“To begin with, you must listen with perfect concentration and open your ears wide for what you are hearing. Very soon you will comprehend the intentions of the sounds themselves.” As in all of Takemitsu’s music, silence is a key element. Green, his short work for orchestra, subtitled November Steps II, opened this São Paulo Symphony Orchestra concert. It is heavily influenced by the music of Debussy, albeit with equally great influence of Messiaen’s sonority. The work is constructed from webs of modal modes that accumulate dissonances, becoming occasionally quarter-tonal. These modal elements are audible throughout the piece, but become even more so towards the end of the work as the music slowly approaches a static stance. In Takemitsu, the framing and positioning of sound in, around, or against silence highlights the subtleties of the work through the reverberation of the instruments.

Although the OSESP has proven its skills in international concert halls – their performance of Luciano Berio’s Sinfonia in London in 2013 was widely lauded – the orchestra’s programmes often avoid renowned composers from the 20th and 21st centuries. As such, Takemitsu’s work demanded an attentiveness of listening the ensemble is perhaps little familiar with, a characteristic highlighted by Mr Muñoz’s interpretation of Green: a clear, Webern-like sonority, in which precision of attack overcame the exploration of resonance. The result bore little subtlety to the different degrees of silence, denoting an approach to soundlessness that was more Western than Japanese in its essence.

Julian Bliss performed Nielsen’s Clarinet Concerto, a one-movement piece subdivided in four thematic sections, the concerto is clearly tonal in its language. The work was written for (and dedicated to) Aage Oxenvad, then clarinettist of the Copenhagen Wind Quintet, and premiered three years before Nielsen’s death in 1931. The piece contrasts, with different degrees of confrontation, the tonalities of F and E major, and thematic and tonal tension is constantly reignited by the snare-drum whenever such conflicts near some kind of resolution.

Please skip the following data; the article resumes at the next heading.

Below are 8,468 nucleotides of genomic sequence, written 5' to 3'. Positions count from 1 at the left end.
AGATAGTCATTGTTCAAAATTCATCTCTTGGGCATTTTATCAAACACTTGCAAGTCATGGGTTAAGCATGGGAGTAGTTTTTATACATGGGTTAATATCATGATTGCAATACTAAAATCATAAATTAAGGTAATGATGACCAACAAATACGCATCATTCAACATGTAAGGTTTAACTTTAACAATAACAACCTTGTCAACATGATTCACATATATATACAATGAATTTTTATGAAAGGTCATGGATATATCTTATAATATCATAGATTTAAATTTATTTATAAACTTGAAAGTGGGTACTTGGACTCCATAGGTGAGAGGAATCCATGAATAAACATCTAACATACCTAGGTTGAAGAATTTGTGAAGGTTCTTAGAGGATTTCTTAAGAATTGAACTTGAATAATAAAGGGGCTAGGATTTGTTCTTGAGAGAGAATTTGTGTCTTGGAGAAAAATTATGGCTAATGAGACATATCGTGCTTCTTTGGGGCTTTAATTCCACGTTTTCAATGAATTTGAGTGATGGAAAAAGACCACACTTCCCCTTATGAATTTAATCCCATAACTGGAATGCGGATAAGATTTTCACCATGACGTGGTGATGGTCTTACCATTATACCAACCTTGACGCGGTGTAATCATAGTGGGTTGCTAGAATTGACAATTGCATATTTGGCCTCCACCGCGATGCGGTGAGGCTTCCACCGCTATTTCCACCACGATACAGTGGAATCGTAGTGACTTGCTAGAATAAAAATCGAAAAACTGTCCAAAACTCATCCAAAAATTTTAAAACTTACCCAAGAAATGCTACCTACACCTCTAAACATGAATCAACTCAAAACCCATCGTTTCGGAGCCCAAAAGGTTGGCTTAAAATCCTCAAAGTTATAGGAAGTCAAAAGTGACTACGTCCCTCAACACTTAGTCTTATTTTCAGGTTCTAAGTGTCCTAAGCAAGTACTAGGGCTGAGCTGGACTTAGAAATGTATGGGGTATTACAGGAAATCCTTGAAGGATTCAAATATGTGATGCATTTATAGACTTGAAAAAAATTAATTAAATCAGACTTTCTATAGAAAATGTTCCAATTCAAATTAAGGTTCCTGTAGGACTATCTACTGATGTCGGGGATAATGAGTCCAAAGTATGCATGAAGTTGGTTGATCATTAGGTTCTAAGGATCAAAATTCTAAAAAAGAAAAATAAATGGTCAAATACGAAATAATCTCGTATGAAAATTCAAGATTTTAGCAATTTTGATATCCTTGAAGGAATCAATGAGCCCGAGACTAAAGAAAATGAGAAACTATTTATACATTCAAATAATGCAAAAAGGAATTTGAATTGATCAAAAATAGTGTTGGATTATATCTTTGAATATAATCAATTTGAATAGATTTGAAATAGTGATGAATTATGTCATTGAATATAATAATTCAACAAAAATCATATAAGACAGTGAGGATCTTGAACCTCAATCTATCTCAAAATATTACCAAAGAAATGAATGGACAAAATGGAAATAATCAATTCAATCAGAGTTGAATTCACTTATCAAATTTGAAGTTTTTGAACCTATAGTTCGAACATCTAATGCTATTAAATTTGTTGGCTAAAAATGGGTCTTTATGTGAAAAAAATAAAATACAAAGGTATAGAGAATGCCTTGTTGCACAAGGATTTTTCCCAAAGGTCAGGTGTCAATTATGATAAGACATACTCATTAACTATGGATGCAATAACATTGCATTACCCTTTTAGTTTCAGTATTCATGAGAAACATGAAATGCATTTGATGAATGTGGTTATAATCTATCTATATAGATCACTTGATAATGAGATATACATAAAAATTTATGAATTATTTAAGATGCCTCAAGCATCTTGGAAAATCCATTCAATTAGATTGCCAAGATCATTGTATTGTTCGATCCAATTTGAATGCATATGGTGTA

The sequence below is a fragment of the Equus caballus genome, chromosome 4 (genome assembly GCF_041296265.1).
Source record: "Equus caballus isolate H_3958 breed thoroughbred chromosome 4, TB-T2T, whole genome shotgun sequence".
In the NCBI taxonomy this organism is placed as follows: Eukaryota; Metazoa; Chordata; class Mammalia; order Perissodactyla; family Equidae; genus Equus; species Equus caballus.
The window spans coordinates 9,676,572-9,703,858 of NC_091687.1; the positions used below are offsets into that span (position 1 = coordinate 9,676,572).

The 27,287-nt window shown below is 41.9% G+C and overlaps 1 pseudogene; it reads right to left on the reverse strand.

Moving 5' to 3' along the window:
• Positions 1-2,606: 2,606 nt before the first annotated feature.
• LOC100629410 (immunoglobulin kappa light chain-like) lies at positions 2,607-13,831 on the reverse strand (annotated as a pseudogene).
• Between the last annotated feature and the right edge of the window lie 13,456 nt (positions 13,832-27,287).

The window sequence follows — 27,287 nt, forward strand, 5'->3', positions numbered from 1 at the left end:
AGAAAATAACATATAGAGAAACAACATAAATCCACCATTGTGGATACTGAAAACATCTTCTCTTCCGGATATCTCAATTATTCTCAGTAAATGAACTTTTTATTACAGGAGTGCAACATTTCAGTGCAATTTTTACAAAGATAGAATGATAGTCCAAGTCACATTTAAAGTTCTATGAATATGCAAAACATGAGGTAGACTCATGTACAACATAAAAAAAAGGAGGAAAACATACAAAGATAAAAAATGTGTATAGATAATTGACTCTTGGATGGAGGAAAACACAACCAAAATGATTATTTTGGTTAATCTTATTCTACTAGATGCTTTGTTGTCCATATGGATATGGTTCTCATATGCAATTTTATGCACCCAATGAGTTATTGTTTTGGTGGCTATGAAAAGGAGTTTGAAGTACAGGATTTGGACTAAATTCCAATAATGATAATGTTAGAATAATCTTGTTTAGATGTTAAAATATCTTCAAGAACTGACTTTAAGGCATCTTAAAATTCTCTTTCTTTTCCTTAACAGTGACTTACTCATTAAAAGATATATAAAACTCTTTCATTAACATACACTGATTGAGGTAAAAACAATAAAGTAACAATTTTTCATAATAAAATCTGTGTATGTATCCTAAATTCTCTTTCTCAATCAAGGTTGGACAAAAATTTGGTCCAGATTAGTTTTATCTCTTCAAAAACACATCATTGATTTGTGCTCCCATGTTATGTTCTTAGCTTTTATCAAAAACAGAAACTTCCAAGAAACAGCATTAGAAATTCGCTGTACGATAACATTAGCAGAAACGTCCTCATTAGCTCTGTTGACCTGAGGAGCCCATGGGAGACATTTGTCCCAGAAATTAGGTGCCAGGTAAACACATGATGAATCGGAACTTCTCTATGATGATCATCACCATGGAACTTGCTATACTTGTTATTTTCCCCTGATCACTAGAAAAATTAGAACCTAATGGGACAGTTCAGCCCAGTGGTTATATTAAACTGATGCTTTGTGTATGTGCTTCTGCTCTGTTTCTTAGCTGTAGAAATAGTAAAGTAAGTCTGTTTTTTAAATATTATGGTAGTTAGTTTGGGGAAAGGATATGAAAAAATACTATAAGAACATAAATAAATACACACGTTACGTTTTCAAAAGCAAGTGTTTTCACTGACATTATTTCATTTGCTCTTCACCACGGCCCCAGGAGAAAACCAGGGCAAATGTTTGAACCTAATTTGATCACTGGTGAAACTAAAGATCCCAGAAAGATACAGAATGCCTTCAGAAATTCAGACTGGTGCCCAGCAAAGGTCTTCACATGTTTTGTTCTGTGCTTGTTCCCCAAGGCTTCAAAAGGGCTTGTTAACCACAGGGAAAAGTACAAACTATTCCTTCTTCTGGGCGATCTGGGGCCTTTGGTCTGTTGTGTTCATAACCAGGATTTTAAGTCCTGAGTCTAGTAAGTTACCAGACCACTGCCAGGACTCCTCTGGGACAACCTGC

Clearly the centerpiece of the evening’s programme, the concerto dictated the overall sonority of the other two pieces scheduled. Julian Bliss was precise and fluent, displaying excellent dynamic control on the clarinet, and subtly but clearly highlighting the rhythmic motifs of the different themes underlying the piece, thus rendering the palindromic structure of the work more perceptible. However, there seemed to be a small divide between soloist and orchestra, as if their dialogue was interposed by a thin wall. Although the orchestra’s performance seemed closer to the composer’s écriture (as defined by Pierre Boulez), the contrast caused by the constant shifting of tonalities, or by the contrasting lyrical and block-like sections, sounded like an after-effect of the music rather than its intention. On the other hand, whenever the ensemble was reduced to a chamber formation, the strings produced beautifully different timbres.

Bliss returned for an encore. Accompanied by the orchestra, he performed Rimsky-Korsakov's Flight of the Bumblebee with apparent ease, each group of musical phrases seamlessly linked to the other. Differently than with Nielsen’s concerto, the dialogue between group and soloist was fluid, and the orchestra kept up its pace with the speedy (but not rushed) performance of the clarinet.

After the intermission, Mr Muñoz returned for a precise performance of Beethoven's Symphony no. 8 in F major, conducted from memory. The OSESP shone through with a well-honed performance, displaying higher dynamic definition than in the previous compositions. Quite revealing about the orchestra, the suspension of musical ideas was much clearer in the Beethoven than in the Nielsen. The conductor’s Webern-like interpretation was also apparent here, as Mr Muñoz’s reading implied not a message or inner truth to be revealed or demonstrated in Beethoven’s symphony, but rather a precise and beautifully crafted mechanism of wondrous conception and realization.